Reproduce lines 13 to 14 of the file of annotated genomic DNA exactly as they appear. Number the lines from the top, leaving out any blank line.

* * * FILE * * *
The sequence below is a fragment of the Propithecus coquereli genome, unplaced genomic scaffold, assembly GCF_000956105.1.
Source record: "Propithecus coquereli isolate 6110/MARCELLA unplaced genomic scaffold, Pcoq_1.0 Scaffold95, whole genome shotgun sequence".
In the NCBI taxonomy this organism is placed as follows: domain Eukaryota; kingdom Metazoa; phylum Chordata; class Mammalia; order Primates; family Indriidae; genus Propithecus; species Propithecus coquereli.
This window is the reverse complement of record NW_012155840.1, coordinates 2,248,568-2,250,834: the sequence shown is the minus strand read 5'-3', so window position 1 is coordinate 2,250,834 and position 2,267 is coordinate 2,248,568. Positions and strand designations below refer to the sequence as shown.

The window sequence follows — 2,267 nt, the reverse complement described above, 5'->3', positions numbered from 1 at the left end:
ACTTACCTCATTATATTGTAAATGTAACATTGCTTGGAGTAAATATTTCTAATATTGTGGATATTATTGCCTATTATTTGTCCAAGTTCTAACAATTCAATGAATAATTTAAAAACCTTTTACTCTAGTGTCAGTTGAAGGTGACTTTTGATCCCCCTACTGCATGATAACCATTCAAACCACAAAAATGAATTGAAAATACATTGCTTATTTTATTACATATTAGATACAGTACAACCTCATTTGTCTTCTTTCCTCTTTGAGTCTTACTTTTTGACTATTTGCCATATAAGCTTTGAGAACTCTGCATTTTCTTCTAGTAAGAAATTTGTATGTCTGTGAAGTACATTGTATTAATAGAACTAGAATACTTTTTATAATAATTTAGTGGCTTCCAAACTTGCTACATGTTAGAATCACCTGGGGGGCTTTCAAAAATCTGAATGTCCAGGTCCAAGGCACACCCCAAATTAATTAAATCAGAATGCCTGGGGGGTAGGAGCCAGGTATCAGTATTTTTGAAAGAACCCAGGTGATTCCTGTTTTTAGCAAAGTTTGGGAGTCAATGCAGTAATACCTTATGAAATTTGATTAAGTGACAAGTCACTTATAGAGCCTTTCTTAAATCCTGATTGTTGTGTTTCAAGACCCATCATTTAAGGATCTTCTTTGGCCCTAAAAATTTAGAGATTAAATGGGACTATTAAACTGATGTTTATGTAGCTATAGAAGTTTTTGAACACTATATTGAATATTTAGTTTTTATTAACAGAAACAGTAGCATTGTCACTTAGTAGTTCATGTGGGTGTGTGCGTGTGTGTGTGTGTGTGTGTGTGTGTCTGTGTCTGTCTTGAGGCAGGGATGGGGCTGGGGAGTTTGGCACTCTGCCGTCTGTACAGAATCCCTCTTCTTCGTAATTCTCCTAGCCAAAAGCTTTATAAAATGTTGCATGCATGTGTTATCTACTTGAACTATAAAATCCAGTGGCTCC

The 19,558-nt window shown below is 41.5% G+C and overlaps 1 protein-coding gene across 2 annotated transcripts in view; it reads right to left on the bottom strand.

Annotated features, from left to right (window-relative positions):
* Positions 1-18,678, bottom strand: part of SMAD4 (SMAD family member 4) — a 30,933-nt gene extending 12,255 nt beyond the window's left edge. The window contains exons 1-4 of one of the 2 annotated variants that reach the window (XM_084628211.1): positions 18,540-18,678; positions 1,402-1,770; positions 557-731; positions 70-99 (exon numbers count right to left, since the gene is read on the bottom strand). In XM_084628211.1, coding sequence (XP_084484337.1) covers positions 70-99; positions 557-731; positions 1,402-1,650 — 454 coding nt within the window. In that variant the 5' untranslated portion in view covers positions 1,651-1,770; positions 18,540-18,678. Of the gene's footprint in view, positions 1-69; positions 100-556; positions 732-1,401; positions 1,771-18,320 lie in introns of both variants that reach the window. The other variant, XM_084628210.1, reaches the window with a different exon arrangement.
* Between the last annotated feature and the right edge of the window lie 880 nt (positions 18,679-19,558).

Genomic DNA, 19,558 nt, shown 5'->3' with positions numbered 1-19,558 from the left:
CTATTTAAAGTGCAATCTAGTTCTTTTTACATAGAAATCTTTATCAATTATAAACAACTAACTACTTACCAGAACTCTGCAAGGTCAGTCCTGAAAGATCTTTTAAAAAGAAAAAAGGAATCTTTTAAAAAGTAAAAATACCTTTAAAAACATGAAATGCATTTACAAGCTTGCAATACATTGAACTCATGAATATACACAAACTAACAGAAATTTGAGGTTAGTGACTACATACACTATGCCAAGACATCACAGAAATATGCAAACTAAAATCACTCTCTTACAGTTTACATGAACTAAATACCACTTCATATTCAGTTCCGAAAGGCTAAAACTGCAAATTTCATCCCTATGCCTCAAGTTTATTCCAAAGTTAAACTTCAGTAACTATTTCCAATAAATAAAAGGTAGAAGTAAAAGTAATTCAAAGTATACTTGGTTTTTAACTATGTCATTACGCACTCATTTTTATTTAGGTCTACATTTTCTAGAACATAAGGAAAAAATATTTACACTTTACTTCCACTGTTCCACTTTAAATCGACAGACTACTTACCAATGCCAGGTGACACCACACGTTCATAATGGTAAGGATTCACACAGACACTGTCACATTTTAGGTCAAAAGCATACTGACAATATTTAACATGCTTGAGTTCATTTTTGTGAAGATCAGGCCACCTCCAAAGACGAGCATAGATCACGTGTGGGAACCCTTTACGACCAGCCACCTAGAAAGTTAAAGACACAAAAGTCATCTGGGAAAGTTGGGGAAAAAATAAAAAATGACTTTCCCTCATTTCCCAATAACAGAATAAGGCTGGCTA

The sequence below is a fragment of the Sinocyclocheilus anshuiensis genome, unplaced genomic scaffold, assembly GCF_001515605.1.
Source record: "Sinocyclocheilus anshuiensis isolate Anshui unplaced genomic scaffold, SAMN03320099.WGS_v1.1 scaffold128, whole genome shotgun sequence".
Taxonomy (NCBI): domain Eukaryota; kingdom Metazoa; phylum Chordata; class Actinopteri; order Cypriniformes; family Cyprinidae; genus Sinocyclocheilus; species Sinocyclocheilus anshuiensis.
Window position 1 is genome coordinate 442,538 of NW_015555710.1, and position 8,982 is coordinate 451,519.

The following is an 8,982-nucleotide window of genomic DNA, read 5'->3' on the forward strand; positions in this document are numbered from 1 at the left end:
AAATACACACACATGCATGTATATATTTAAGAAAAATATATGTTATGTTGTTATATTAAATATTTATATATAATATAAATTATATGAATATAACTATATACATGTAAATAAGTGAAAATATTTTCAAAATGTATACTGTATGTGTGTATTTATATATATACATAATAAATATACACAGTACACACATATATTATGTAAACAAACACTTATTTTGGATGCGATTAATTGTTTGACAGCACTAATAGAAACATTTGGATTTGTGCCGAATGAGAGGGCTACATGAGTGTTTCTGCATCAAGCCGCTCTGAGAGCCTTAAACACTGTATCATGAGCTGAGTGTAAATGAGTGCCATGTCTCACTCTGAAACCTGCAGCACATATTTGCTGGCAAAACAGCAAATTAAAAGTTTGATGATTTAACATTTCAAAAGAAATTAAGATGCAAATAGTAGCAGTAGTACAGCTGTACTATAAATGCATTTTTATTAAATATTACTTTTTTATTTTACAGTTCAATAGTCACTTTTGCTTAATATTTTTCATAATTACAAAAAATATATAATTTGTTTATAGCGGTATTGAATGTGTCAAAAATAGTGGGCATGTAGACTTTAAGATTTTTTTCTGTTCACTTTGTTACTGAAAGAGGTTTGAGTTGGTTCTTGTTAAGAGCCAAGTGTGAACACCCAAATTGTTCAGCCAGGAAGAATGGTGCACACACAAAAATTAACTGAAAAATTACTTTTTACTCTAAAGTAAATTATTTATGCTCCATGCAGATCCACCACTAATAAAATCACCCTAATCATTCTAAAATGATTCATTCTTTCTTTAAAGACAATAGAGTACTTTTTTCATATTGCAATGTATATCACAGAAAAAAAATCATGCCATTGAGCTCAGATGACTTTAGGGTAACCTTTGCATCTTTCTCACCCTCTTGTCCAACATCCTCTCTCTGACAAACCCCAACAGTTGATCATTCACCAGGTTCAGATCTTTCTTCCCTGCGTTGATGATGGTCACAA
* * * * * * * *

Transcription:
The sequence below is a fragment of the Sinocyclocheilus anshuiensis genome, unplaced genomic scaffold, assembly GCF_001515605.1.
Source record: "Sinocyclocheilus anshuiensis isolate Anshui unplaced genomic scaffold, SAMN03320099.WGS_v1.1 scaffold128, whole genome shotgun sequence".